But leaving this dispute to one side, let us look at some of those aspects of his life and thought which show his kinship to us.
Albert Schweitzer was born January 14, 1875, in the village of Kaysersberg, Alsace. When Albert was a few weeks old, his father became minister of the Protestant Evangelical group in the charming village of Gunsbach, in the Muenster Valley of Upper Alsace, and it was here he spent his early boyhood. Albert was the second child in a family of five children: three sisters and one brother. A sixth child died early.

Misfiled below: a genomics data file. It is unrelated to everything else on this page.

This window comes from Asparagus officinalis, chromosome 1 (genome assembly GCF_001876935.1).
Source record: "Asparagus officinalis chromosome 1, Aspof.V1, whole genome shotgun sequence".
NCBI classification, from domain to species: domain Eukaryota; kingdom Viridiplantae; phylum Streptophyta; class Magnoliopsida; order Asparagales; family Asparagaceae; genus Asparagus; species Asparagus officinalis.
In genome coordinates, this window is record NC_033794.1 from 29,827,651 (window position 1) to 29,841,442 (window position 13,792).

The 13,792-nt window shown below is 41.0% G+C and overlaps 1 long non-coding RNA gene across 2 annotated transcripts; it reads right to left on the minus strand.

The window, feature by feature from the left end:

As a minister's son—and a liberally slanted minister, too—we see at once that here was a favorable start! There was also musical ability on both sides of the family tree and it bore remarkable fruit in Albert. Another matter of unusual interest lay in the fact that the one church edifice in town served both Catholics and Protestants. This went back to a practice introduced by Louis my for the benefit of Catholics in districts where their own places of worship were too few. Happily this arrangement has persisted to today. Thus Albert was conditioned from the start to a neighborly feeling with Catholics which has merged with many other factors into a spirit of tolerance and cooperation for building the larger religious unity which he personifies today. We might note here that one of the most appreciative tributes written regarding him is one appearing in the Readers Digest for March, 1946, by a noted Catholic priest, Father John A. O'Brien. The memories of that church with its Roman Catholic images and altar, and his father's own services there, are deeply imbedded in his living memories and practicing philosophy.